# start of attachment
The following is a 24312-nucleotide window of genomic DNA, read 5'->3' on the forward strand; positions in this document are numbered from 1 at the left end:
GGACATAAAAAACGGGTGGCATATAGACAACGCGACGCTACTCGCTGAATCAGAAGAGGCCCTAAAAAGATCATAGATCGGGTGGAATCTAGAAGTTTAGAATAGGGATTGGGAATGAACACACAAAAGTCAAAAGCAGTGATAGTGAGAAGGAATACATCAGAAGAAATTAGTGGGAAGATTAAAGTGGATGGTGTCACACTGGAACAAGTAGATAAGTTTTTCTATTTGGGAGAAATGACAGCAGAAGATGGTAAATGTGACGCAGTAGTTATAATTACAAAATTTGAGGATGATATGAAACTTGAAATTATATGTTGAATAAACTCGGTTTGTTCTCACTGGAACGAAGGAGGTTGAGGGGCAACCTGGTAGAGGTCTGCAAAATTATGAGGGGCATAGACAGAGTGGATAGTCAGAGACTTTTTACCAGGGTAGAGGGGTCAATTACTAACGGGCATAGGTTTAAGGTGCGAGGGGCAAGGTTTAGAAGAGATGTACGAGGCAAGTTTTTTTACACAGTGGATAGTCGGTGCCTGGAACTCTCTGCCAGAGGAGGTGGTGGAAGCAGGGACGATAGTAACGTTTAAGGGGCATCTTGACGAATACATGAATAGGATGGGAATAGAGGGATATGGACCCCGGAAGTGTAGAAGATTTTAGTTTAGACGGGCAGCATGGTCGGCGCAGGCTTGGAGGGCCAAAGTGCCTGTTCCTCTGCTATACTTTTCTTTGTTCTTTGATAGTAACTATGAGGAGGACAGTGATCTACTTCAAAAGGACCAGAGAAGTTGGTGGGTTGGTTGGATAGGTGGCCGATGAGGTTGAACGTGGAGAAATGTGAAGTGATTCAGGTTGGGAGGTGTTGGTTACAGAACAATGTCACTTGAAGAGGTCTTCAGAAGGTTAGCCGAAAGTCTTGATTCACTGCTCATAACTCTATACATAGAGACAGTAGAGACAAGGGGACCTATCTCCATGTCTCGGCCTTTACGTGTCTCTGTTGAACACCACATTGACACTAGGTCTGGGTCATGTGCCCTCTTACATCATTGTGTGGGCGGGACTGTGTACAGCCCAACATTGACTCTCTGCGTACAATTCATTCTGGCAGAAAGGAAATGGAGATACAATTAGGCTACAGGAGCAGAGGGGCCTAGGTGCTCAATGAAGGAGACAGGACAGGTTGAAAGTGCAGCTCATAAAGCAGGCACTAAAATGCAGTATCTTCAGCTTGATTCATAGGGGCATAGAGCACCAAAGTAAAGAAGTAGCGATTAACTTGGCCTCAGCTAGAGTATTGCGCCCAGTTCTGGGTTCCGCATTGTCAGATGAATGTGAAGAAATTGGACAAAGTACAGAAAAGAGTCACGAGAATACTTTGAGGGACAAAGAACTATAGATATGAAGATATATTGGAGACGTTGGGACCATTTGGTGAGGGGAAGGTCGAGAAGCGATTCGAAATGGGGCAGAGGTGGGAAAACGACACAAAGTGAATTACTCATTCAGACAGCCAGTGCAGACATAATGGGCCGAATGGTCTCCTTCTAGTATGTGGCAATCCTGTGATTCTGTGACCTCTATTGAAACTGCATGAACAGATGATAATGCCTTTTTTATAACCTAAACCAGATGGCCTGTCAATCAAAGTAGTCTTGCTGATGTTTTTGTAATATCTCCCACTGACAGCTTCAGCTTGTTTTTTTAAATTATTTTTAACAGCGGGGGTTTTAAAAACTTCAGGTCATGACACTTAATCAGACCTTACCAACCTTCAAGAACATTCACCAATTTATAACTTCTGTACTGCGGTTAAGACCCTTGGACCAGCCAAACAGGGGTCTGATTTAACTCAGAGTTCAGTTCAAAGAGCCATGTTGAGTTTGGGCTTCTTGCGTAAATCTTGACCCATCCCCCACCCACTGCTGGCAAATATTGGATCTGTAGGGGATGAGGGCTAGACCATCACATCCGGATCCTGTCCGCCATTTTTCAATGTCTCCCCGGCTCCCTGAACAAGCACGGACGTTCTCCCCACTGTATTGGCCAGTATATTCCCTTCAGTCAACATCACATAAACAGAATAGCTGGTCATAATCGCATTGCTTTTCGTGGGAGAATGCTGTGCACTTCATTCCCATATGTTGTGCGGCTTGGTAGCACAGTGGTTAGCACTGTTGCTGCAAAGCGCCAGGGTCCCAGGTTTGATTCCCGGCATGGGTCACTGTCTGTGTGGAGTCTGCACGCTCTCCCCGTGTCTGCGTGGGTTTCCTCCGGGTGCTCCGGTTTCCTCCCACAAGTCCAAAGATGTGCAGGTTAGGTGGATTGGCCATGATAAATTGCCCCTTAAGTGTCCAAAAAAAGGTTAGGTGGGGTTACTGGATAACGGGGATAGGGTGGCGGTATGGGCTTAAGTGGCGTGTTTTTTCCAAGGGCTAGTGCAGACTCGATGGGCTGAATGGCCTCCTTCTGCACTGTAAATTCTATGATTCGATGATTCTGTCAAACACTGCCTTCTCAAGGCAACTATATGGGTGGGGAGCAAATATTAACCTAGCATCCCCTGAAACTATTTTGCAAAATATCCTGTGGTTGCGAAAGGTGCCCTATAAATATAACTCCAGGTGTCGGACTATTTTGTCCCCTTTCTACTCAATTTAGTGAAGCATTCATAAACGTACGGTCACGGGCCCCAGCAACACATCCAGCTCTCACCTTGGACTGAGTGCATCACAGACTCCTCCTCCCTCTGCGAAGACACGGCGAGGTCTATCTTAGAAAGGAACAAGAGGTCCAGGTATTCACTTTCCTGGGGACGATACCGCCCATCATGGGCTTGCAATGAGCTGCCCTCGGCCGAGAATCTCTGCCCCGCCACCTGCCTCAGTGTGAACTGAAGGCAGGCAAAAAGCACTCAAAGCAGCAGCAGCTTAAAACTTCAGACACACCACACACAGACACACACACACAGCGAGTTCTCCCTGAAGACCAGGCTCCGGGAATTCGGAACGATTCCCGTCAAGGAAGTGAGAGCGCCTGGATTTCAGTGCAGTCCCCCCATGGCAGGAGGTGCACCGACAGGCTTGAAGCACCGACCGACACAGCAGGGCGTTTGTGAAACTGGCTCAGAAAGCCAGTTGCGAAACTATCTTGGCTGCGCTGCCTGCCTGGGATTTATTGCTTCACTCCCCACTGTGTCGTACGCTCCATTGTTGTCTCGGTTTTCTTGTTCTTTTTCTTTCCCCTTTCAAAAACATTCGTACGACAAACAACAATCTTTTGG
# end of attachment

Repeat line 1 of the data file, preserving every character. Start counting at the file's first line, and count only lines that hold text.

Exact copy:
The following is a 24312-nucleotide window of genomic DNA, read 5'->3' on the forward strand; positions in this document are numbered from 1 at the left end: